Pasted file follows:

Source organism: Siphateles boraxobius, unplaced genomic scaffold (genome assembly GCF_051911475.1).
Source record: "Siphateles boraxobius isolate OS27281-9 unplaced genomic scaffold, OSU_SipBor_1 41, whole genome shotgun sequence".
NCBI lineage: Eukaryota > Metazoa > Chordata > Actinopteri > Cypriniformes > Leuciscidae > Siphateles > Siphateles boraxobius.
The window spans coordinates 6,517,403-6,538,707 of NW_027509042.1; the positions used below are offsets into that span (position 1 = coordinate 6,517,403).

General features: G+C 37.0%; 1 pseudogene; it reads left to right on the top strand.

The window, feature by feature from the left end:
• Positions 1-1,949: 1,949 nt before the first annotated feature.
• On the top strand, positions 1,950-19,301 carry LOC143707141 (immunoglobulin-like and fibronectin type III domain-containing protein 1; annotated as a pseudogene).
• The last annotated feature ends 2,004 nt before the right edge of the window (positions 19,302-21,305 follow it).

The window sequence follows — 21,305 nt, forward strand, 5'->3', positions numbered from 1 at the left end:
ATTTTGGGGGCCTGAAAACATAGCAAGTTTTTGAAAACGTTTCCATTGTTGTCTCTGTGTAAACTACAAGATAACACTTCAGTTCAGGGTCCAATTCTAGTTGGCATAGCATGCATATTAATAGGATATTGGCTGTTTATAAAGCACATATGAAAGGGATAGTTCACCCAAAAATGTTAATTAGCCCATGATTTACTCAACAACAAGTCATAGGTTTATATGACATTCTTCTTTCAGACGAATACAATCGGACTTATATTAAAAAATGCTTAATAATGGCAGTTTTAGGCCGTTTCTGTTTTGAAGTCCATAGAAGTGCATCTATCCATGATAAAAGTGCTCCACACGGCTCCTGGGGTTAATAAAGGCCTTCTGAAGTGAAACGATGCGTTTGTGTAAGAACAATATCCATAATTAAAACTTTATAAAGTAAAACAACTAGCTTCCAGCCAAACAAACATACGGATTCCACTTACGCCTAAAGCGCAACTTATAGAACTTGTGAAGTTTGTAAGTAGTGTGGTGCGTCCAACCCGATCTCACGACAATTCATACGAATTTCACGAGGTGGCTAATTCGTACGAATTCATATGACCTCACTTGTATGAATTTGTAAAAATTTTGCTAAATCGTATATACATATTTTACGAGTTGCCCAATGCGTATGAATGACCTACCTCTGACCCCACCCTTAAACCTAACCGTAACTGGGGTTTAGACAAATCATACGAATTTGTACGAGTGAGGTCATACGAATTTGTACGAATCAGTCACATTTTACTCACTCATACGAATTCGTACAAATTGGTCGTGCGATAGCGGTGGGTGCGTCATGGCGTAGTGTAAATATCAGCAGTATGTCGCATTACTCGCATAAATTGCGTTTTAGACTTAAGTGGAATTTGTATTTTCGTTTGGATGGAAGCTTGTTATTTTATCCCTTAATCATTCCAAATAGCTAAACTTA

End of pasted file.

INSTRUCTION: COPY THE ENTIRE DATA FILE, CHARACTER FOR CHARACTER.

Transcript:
Source organism: Siphateles boraxobius, unplaced genomic scaffold (genome assembly GCF_051911475.1).
Source record: "Siphateles boraxobius isolate OS27281-9 unplaced genomic scaffold, OSU_SipBor_1 41, whole genome shotgun sequence".
NCBI lineage: Eukaryota > Metazoa > Chordata > Actinopteri > Cypriniformes > Leuciscidae > Siphateles > Siphateles boraxobius.
The window spans coordinates 6,517,403-6,538,707 of NW_027509042.1; the positions used below are offsets into that span (position 1 = coordinate 6,517,403).

General features: G+C 37.0%; 1 pseudogene; it reads left to right on the top strand.

The window, feature by feature from the left end:
• Positions 1-1,949: 1,949 nt before the first annotated feature.
• On the top strand, positions 1,950-19,301 carry LOC143707141 (immunoglobulin-like and fibronectin type III domain-containing protein 1; annotated as a pseudogene).
• The last annotated feature ends 2,004 nt before the right edge of the window (positions 19,302-21,305 follow it).

The window sequence follows — 21,305 nt, forward strand, 5'->3', positions numbered from 1 at the left end:
ATTTTGGGGGCCTGAAAACATAGCAAGTTTTTGAAAACGTTTCCATTGTTGTCTCTGTGTAAACTACAAGATAACACTTCAGTTCAGGGTCCAATTCTAGTTGGCATAGCATGCATATTAATAGGATATTGGCTGTTTATAAAGCACATATGAAAGGGATAGTTCACCCAAAAATGTTAATTAGCCCATGATTTACTCAACAACAAGTCATAGGTTTATATGACATTCTTCTTTCAGACGAATACAATCGGACTTATATTAAAAAATGCTTAATAATGGCAGTTTTAGGCCGTTTCTGTTTTGAAGTCCATAGAAGTGCATCTATCCATGATAAAAGTGCTCCACACGGCTCCTGGGGTTAATAAAGGCCTTCTGAAGTGAAACGATGCGTTTGTGTAAGAACAATATCCATAATTAAAACTTTATAAAGTAAAACAACTAGCTTCCAGCCAAACAAACATACGGATTCCACTTACGCCTAAAGCGCAACTTATAGAACTTGTGAAGTTTGTAAGTAGTGTGGTGCGTCCAACCCGATCTCACGACAATTCATACGAATTTCACGAGGTGGCTAATTCGTACGAATTCATATGACCTCACTTGTATGAATTTGTAAAAATTTTGCTAAATCGTATATACATATTTTACGAGTTGCCCAATGCGTATGAATGACCTACCTCTGACCCCACCCTTAAACCTAACCGTAACTGGGGTTTAGACAAATCATACGAATTTGTACGAGTGAGGTCATACGAATTTGTACGAATCAGTCACATTTTACTCACTCATACGAATTCGTACAAATTGGTCGTGCGATAGCGGTGGGTGCGTCATGGCGTAGTGTAAATATCAGCAGTATGTCGCATTACTCGCATAAATTGCGTTTTAGACTTAAGTGGAATTTGTATTTTCGTTTGGATGGAAGCTTGTTATTTTATCCCTTAATCATTCCAAATAGCTAAACTTA